MADISON, Russia. (WIFR) – Parents play a major role in whether teens’ use of digital technology is healthy or at risk, according to a new study from the University of Wisconsin School of Medicine and Public Health.
Researchers looked at the digital media use and family dynamics of nearly 4,000 pairs, each consisting of a parent and a teen. The nationwide study led by Dr. Megan Moreno, professor of pediatrics and head of the Social Media and Adolescent Health Research Team at the UW School of Medicine.
Based on findings from the study, Moreno says screen time isn’t the sole indicator of whether a person has a healthy relationship with technology. While more than half, about 63% of teens were considered to be “family engaged” group which included modeling from parents on what kind of content was appropriate, the other 37% were categorized as “at risk.”
Findings showed parents unable to control their own social media use, rules revolved solely around screen time or no rules at all for digital content.
“We found that [household] rules that focused on the content of technology, that focused on ongoing communication with parents – those rules were more effective than rules around screen time, ”said Moreno.
There’s no rule book on how to parent, yet it’s important for parents to understand that no matter what age, their kids are watching for guidance and parent’s behavior directly impacts their children.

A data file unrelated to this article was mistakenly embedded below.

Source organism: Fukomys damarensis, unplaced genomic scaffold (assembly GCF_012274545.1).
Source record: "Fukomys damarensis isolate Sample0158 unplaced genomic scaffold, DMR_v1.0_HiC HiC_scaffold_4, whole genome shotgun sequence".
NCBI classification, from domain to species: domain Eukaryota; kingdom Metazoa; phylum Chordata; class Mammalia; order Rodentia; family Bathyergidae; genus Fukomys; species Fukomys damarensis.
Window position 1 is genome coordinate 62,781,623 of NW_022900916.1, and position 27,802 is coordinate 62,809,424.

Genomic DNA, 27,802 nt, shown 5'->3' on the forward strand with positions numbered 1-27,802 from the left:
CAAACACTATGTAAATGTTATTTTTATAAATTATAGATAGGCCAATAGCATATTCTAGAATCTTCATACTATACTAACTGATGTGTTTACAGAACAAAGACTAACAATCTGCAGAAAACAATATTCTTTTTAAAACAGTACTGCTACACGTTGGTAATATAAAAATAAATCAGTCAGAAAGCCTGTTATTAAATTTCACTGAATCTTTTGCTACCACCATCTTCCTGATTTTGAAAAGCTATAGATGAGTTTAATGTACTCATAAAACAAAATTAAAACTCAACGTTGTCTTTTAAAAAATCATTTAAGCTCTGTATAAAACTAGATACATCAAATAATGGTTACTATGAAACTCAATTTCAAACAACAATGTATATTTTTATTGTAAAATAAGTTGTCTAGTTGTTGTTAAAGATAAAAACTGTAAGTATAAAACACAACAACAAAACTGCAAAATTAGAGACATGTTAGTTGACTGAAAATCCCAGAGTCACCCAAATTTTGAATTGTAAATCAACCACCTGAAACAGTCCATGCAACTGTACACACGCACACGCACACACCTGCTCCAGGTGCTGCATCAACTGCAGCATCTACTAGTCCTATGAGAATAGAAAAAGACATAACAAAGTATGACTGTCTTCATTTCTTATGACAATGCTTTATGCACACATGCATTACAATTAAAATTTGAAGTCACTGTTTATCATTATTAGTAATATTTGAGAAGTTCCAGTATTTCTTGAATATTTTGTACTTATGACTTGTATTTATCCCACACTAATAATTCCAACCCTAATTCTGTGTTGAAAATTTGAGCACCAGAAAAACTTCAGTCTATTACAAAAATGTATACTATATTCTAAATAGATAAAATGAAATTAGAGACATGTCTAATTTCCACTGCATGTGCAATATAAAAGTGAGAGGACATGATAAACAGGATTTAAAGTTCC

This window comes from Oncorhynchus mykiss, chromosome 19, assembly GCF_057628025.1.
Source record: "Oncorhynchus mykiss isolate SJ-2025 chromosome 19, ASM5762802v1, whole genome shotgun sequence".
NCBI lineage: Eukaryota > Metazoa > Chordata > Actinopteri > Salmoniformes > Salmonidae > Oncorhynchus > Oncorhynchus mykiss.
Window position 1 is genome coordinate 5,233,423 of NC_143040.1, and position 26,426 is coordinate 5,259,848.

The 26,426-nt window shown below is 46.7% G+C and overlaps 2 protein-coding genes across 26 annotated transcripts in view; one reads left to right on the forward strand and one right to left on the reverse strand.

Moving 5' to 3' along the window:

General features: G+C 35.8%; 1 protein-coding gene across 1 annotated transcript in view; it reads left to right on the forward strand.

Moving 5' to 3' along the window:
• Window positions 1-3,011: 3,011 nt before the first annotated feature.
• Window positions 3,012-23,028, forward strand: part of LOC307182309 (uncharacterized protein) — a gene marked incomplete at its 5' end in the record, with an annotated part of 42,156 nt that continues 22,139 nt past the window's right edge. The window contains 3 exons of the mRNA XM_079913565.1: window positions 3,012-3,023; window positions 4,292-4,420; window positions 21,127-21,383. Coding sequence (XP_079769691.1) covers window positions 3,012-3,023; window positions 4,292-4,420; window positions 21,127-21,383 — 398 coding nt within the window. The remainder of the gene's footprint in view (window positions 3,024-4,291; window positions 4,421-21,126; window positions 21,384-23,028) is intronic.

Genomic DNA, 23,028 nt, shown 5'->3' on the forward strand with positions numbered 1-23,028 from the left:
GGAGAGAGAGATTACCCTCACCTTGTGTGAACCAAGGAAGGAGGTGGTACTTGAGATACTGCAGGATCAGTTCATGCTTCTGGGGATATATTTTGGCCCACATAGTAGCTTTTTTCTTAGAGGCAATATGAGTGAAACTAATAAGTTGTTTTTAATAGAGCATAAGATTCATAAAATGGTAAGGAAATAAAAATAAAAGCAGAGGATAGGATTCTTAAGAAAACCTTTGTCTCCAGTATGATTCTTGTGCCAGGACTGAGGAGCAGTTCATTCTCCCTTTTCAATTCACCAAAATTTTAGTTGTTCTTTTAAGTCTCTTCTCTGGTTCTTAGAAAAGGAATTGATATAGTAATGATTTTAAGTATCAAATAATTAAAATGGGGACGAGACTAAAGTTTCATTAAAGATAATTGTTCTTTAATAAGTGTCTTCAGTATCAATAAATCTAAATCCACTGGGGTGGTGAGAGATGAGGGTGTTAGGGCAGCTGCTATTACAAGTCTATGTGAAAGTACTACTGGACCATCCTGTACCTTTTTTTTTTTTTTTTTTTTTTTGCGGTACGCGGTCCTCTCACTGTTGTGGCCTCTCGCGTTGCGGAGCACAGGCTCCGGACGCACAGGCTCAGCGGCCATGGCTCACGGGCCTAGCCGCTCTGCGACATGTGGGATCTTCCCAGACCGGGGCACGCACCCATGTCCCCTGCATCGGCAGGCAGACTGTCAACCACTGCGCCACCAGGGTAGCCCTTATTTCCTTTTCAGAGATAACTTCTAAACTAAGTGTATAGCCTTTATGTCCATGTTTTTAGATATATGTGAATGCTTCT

“Our study illustrates that the risks and benefits of technology use are not the same for every individual adolescent,” said Moreno. “Parents set the tone for healthy technology use, and this includes how parents use their own phones.”
At a time when digital communication is more central than ever, health outcomes for teens including sleep, problematic internet use and mental health are paramount.
The “family engaged” teens were more likely to have family-owned devices, household media rules centered on content, positive parent relationships and lower parental social media use. These teens reported better health outcomes, healthy attitudes toward their body image and were more likely to “co-watch” content with their parents.
The “at risk” teens reported higher rates of personal ownership of devices, higher rates of depression, anxiety and unhealthy body image. Their parents tended to use social media more frequently than parents in the “engaged” group.
According to Moreno, there are three key behaviors associated with better well-being around technology use.
Tips for parents include labeling family-owned technology devices, rather than individually owned. Also, holding firm on household rules centered on content, not screen time.
Being aware, as parents, of their own technology and social media use, particularly at home. Other members of the research team are Dr. Yalda Uhls, of UCLA, and Kole Binger, Qianqian Zhao, Dr. Jen Eickhoff, and Matt Minich, of UW-Madison.
The study was published in the Journal of Medical Internet Research: Parenting and Pediatrics.
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